When unconscious bias leads to burnout
In 2016, after I moved out of home in Perth to study in Canberra, I was coming to grips with managing my epilepsy by myself, without my very supportive and capable parents being physically present.
There was a lot of trial and error here – finding new specialists in a city with long wait times and little availability, and the stress of university, made this transition a bit bumpy. I was also diagnosed with Polycystic Ovarian Syndrome soon after moving, and the chronic joint pain that accompanies a connective tissue disorder I have had since birth returned.
Nevertheless, in my second year of university I began working full-time to advance my new-found passion for a career in communications. Any university student will know that managing full-time work and a full course load is a tall order, but a chronic health condition in that mix means you need to learn to tread very carefully to make sure nothing slips.
It was during this time that I discovered that unconscious bias can take a less obvious, but perhaps more sinister, form.
Sleep deprivation and exhaustion are known triggers for epilepsy, which I have become better at managing over time. But sometimes a seizure occurs suddenly and knocks me out from work for a day or two, and the same occurs with my migraines and chronic pain.
When these kinds of flare-ups happen to anyone with a chronic condition, supervisors can be hesitant to believe there is a real medical reason for taking some time off. This is usually because they just don't understand the nature of some disabilities — they might have some stereotypes in their head, or might just feel awkward asking or probing.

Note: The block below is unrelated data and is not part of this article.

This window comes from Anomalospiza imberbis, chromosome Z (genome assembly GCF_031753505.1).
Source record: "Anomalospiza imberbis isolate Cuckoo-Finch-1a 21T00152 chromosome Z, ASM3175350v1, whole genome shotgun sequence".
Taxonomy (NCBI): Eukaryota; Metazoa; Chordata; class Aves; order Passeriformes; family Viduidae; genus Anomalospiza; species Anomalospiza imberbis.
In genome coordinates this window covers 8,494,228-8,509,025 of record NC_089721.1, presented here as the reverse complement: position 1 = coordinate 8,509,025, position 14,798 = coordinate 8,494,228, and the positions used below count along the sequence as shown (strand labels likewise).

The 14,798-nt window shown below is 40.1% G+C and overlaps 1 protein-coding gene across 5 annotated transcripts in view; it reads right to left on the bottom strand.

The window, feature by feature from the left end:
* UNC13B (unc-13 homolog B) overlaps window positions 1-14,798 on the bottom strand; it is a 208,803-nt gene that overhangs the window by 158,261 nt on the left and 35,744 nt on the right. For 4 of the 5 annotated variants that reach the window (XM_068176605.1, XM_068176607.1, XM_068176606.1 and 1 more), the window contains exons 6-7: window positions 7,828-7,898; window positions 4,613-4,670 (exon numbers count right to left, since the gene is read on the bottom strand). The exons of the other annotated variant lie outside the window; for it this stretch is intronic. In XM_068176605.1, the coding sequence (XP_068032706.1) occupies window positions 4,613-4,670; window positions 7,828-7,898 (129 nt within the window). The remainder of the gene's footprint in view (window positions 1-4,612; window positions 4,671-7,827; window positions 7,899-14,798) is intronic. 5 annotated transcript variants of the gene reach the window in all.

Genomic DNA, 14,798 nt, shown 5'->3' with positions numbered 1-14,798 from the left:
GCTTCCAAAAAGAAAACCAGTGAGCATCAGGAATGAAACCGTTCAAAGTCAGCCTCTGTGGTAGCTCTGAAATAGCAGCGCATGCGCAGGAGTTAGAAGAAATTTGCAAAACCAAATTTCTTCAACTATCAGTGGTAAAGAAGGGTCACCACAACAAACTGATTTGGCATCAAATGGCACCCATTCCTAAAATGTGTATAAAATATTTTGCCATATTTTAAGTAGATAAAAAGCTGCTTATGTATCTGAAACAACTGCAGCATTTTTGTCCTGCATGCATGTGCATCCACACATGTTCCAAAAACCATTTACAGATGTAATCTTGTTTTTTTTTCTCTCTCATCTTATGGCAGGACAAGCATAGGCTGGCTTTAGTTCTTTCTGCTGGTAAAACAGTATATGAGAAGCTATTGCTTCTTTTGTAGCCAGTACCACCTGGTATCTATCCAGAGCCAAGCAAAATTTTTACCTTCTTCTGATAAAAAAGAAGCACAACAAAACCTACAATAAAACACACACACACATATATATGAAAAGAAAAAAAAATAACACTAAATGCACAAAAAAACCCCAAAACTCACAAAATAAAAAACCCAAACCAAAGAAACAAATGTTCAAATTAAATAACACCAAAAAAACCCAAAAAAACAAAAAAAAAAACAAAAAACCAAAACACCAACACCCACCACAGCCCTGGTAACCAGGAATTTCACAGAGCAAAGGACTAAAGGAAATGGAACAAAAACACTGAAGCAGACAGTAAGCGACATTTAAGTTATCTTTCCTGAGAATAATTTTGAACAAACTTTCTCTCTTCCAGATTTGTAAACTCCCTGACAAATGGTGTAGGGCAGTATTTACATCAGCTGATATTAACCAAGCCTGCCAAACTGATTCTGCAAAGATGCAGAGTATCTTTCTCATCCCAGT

Whatever the reason, unconscious bias is often at play, and when I observe these attitudes from management, I become reluctant to take leave when I need it in case I am denied future opportunities or seen as less committed.
But by not taking leave I put my health at further risk, which can lead to burnout, poor performance — and most troublingly, might reinforce damaging stereotypes about the abilities of disabled people in the workforce.
As someone who is young, disabled, and open about being a member of the LGBTQIA+ community in my workplace, there is a lot to overcome to ensure that my achievements and performance are seen on an equal standing to my peers, and that I am appropriately supported to reach these goals.
To me, a management culture that does not address unconscious bias marks an unsafe workplace for people with disabilities, despite any access and inclusion virtues they might be signalling.
To achieve the lofty objectives set out in strategic plans around the country concerning diversity and inclusion, it is absolutely imperative that everyone, especially those in supervisory or management roles, put in the requisite practise towards developing compassion and understanding towards people with disabilities.
Tune in to webinars featuring panels of people with different lived experience to you. Read books, take courses. Google things you don't understand. There are so many resources around to help you address unconscious bias.
Whilst not everyone with a disability will feel comfortable talking about their personal experiences, and it cannot be the responsibility of marginalised communities alone to solve problems of workplace unconscious bias, it is important to find ways that make people feel safe to share their lived experience so that it can inform policy, procedure, and cultural change.
Unconscious bias can look different in different industries, and for different people. But it is always damaging, and always something that we should be looking to challenge, and eliminate.
The ABC is partnering with International Day of People with Disability in a campaign to celebrate the contributions and achievements of the 4.4 million Australians with disability.